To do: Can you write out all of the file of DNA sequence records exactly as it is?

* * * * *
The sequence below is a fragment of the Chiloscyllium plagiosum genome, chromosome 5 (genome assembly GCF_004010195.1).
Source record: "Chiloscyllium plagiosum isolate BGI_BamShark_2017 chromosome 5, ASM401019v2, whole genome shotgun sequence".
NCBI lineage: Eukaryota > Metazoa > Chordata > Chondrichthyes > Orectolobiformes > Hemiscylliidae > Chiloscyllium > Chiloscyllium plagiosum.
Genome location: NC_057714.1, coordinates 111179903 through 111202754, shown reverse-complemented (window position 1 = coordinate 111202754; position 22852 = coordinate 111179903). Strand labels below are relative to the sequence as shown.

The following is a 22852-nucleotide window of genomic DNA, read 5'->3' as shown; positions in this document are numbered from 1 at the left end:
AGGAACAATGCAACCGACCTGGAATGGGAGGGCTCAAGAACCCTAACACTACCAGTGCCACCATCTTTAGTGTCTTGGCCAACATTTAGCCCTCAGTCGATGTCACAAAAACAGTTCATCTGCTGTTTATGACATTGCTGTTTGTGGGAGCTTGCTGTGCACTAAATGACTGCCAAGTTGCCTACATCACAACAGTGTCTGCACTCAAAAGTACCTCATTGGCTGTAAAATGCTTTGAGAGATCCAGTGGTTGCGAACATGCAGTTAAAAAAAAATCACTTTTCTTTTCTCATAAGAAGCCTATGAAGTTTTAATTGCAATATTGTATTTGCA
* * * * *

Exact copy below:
The sequence below is a fragment of the Chiloscyllium plagiosum genome, chromosome 5 (genome assembly GCF_004010195.1).
Source record: "Chiloscyllium plagiosum isolate BGI_BamShark_2017 chromosome 5, ASM401019v2, whole genome shotgun sequence".
NCBI lineage: Eukaryota > Metazoa > Chordata > Chondrichthyes > Orectolobiformes > Hemiscylliidae > Chiloscyllium > Chiloscyllium plagiosum.
Genome location: NC_057714.1, coordinates 111179903 through 111202754, shown reverse-complemented (window position 1 = coordinate 111202754; position 22852 = coordinate 111179903). Strand labels below are relative to the sequence as shown.

The following is a 22852-nucleotide window of genomic DNA, read 5'->3' as shown; positions in this document are numbered from 1 at the left end:
AGGAACAATGCAACCGACCTGGAATGGGAGGGCTCAAGAACCCTAACACTACCAGTGCCACCATCTTTAGTGTCTTGGCCAACATTTAGCCCTCAGTCGATGTCACAAAAACAGTTCATCTGCTGTTTATGACATTGCTGTTTGTGGGAGCTTGCTGTGCACTAAATGACTGCCAAGTTGCCTACATCACAACAGTGTCTGCACTCAAAAGTACCTCATTGGCTGTAAAATGCTTTGAGAGATCCAGTGGTTGCGAACATGCAGTTAAAAAAAAATCACTTTTCTTTTCTCATAAGAAGCCTATGAAGTTTTAATTGCAATATTGTATTTGCA